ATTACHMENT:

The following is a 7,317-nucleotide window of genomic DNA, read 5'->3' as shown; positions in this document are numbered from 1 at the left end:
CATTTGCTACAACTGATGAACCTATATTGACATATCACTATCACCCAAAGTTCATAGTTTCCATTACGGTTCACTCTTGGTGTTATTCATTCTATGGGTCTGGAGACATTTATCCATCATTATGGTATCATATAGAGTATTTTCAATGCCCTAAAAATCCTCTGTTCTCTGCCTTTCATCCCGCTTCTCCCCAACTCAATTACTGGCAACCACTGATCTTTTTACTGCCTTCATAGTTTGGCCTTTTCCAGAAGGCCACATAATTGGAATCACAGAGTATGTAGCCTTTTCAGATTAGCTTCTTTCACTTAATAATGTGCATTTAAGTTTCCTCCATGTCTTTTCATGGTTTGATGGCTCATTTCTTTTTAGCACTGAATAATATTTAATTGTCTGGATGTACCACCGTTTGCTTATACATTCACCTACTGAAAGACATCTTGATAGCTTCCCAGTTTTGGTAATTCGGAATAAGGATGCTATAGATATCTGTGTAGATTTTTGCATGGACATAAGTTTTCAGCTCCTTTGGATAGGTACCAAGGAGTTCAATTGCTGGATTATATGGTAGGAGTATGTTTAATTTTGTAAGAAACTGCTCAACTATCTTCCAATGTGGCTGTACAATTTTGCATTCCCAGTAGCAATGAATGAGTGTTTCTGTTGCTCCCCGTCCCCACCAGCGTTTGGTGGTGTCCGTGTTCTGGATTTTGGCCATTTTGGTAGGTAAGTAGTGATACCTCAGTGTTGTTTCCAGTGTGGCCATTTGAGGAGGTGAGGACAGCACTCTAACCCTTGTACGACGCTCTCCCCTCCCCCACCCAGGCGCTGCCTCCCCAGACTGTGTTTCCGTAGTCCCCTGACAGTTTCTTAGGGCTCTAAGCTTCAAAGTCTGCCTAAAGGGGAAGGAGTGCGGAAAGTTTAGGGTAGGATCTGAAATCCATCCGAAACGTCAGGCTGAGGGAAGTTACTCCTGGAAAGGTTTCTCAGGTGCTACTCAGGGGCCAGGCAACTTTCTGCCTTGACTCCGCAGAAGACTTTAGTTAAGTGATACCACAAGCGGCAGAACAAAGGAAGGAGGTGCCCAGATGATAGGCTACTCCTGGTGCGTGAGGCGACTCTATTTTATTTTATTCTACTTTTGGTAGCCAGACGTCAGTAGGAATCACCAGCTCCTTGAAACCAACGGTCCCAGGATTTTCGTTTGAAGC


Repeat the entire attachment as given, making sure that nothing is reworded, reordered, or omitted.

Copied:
The following is a 7,317-nucleotide window of genomic DNA, read 5'->3' as shown; positions in this document are numbered from 1 at the left end:
CATTTGCTACAACTGATGAACCTATATTGACATATCACTATCACCCAAAGTTCATAGTTTCCATTACGGTTCACTCTTGGTGTTATTCATTCTATGGGTCTGGAGACATTTATCCATCATTATGGTATCATATAGAGTATTTTCAATGCCCTAAAAATCCTCTGTTCTCTGCCTTTCATCCCGCTTCTCCCCAACTCAATTACTGGCAACCACTGATCTTTTTACTGCCTTCATAGTTTGGCCTTTTCCAGAAGGCCACATAATTGGAATCACAGAGTATGTAGCCTTTTCAGATTAGCTTCTTTCACTTAATAATGTGCATTTAAGTTTCCTCCATGTCTTTTCATGGTTTGATGGCTCATTTCTTTTTAGCACTGAATAATATTTAATTGTCTGGATGTACCACCGTTTGCTTATACATTCACCTACTGAAAGACATCTTGATAGCTTCCCAGTTTTGGTAATTCGGAATAAGGATGCTATAGATATCTGTGTAGATTTTTGCATGGACATAAGTTTTCAGCTCCTTTGGATAGGTACCAAGGAGTTCAATTGCTGGATTATATGGTAGGAGTATGTTTAATTTTGTAAGAAACTGCTCAACTATCTTCCAATGTGGCTGTACAATTTTGCATTCCCAGTAGCAATGAATGAGTGTTTCTGTTGCTCCCCGTCCCCACCAGCGTTTGGTGGTGTCCGTGTTCTGGATTTTGGCCATTTTGGTAGGTAAGTAGTGATACCTCAGTGTTGTTTCCAGTGTGGCCATTTGAGGAGGTGAGGACAGCACTCTAACCCTTGTACGACGCTCTCCCCTCCCCCACCCAGGCGCTGCCTCCCCAGACTGTGTTTCCGTAGTCCCCTGACAGTTTCTTAGGGCTCTAAGCTTCAAAGTCTGCCTAAAGGGGAAGGAGTGCGGAAAGTTTAGGGTAGGATCTGAAATCCATCCGAAACGTCAGGCTGAGGGAAGTTACTCCTGGAAAGGTTTCTCAGGTGCTACTCAGGGGCCAGGCAACTTTCTGCCTTGACTCCGCAGAAGACTTTAGTTAAGTGATACCACAAGCGGCAGAACAAAGGAAGGAGGTGCCCAGATGATAGGCTACTCCTGGTGCGTGAGGCGACTCTATTTTATTTTATTCTACTTTTGGTAGCCAGACGTCAGTAGGAATCACCAGCTCCTTGAAACCAACGGTCCCAGGATTTTCGTTTGAAGC